Dover, Paducah, Cape Girardeau, Kimmswick, Alton. Most of my fellow passengers – almost all from the US – had never heard of them, but we were visiting them all on the free tours that took us to Civil War battlefields, churches and museums full of everything from pots and pans used by the pioneers to riverboat memorabilia. We also took paid-for excursions to breweries, vineyards and the Trail of Tears State Park which remembers the forced removal of the Cherokee nation from their lands in the 1830s.

I loved the fact that tiny Kimmswick, population 170, has a policeman called Steve who does his rounds on a Segway, and that April is QuiltWeek in Paducah, the quilting capital of the world. Yes, there really is such a place. Naturally there is a quilt museum. It isn’t full of bedspreads stitched by pioneers, as I half expected, but exquisite works that could pass as paintings.

Cape Girardeau - Getty
Cape Girardeau - Getty

And then there is poor Cape Girardeau, surely the world’s unluckiest town. It was hit by a great fire in 1916 and a big freeze in 1918 – events remembered in a 1,100ft-long mural painted on a floodwall built too late to stop a big flood in 1927.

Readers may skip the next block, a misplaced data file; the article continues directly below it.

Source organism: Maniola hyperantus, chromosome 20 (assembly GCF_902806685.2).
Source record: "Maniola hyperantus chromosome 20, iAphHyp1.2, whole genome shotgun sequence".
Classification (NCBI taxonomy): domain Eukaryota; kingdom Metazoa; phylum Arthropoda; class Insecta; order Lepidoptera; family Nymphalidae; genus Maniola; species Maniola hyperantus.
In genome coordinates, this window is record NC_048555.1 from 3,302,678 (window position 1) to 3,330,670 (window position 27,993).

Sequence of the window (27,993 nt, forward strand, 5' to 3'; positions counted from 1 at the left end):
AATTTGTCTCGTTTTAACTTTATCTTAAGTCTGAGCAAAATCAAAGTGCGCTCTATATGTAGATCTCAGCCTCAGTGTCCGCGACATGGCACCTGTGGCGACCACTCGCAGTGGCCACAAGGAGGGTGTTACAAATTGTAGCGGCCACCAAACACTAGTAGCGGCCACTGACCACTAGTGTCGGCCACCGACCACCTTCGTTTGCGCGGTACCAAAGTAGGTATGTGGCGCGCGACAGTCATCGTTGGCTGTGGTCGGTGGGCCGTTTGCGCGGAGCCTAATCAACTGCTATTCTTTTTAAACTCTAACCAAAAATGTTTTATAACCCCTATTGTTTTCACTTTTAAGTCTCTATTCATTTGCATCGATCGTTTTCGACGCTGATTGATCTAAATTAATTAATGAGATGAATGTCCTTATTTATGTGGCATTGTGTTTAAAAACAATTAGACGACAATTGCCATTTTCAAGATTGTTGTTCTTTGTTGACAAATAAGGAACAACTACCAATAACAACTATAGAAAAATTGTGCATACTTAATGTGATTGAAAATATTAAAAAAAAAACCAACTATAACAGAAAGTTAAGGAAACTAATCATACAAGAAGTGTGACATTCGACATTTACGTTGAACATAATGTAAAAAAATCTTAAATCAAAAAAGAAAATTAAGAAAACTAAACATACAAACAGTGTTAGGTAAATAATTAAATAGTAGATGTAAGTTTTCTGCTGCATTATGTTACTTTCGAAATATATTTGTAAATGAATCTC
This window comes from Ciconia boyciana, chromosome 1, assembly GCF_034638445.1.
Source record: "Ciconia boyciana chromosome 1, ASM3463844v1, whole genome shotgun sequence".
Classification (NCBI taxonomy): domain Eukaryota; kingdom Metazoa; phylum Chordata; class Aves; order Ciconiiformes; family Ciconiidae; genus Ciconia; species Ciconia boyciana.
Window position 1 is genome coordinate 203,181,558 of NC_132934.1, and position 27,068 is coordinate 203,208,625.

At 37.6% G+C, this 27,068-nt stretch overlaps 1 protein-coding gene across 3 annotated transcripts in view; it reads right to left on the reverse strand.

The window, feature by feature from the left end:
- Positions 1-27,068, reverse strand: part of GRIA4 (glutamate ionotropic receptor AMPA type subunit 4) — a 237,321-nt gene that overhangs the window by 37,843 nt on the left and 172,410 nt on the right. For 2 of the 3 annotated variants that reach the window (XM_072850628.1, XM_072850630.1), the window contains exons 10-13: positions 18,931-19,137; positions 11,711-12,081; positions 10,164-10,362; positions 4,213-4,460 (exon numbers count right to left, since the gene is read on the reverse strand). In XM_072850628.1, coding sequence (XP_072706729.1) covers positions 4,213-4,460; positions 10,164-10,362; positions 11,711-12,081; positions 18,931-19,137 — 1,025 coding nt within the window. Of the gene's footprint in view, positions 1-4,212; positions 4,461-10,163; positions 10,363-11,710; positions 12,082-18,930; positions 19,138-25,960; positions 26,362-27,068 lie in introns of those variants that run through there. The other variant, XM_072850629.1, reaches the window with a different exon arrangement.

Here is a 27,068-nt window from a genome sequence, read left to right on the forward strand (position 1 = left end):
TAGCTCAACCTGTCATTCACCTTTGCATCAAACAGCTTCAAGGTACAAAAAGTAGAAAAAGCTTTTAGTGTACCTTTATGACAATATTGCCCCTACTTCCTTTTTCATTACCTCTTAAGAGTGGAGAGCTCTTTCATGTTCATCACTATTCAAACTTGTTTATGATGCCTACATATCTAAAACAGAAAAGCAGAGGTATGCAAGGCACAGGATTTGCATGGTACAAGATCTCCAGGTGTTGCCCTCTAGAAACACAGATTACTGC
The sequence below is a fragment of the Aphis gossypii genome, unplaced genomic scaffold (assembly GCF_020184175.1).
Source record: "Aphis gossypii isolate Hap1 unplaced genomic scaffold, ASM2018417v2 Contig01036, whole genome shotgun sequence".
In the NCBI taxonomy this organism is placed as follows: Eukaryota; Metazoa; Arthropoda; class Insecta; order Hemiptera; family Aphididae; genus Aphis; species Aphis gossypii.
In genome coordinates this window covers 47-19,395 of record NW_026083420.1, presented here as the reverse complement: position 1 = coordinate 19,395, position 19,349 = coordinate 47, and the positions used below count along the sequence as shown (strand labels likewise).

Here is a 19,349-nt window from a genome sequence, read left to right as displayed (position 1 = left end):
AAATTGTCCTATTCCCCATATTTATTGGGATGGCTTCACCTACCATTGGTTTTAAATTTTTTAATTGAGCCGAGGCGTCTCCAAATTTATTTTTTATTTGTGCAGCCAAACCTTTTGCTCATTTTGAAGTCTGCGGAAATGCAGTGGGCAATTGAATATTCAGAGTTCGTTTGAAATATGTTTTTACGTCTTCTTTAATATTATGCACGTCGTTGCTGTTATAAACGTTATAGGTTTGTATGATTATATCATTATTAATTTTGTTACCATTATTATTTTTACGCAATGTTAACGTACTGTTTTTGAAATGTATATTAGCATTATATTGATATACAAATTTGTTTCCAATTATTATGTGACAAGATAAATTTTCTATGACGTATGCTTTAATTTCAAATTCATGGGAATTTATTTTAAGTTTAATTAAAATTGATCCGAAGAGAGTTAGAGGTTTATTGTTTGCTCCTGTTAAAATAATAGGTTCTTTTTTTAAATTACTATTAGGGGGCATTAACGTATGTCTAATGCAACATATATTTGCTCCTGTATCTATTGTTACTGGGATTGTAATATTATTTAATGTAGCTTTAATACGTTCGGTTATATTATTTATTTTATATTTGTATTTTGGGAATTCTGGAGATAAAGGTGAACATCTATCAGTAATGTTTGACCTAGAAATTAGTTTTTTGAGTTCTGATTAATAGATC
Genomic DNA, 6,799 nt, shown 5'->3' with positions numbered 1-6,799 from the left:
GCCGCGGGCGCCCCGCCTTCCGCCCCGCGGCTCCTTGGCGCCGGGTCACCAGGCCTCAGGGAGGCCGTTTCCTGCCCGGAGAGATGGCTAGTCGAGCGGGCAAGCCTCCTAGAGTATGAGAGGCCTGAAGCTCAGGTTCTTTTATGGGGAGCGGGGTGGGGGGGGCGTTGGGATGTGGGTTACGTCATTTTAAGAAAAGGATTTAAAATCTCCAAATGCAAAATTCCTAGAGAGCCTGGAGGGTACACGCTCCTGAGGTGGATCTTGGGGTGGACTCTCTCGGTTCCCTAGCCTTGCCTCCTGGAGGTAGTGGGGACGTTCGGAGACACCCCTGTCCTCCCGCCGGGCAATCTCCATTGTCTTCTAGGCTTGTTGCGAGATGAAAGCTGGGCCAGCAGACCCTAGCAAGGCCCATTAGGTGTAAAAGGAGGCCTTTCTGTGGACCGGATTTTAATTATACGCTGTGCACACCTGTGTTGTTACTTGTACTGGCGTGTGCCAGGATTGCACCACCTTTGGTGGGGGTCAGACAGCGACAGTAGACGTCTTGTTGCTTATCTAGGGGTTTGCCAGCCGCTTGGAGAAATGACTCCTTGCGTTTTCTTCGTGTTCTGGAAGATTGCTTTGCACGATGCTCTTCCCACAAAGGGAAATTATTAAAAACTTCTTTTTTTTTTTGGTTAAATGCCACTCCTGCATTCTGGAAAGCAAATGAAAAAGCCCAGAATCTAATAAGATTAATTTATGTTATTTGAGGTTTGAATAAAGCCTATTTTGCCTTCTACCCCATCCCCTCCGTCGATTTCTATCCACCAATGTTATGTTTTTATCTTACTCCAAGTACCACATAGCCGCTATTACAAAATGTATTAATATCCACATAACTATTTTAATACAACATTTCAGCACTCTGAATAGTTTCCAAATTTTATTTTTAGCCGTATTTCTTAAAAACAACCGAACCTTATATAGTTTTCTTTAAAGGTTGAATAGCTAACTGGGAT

Back on American Countess, we gathered in the theatre to taste Nashville hot chicken cooked by chef Regina Charbonneau, AQV’s culinary ambassador. It is a simple recipe – chicken laced with tons of cayenne pepper. A Hot Chicken shack opened in Nashville in the 1930s and now the dish is... well, hot stuff all over the city.

Truly, this is America at its most authentic, its most endearing, its most unexpected – and, as I discovered, its most unforgettable.

How to do it

Jane Archer travelled as a guest of Light Blue Travel (01223 568904; lightbluetravel.co.uk), which offers a nine-day Nashville to Memphis cruise with American Queen Voyages from £4,175pp, departing July 1 2023. The price includes two pre-cruise nights in Nashville with a tour, plus flights, transfers, daily hop-on, hop-off cruise excursions, drinks, Wi-Fi and tips.

Five great American river cruises for 2023

1. Wildlife in Florida

The Sunshine State is the theme park capital of the world, but who needs man-made stuff when you can discover nature and wildlife on a cruise along its rivers? Voyages start and end in Jacksonville, navigate the St Johns and Tolomato Rivers, and offer everything from manatee-spotting to bird-watching on a kayaking trip through the backwaters.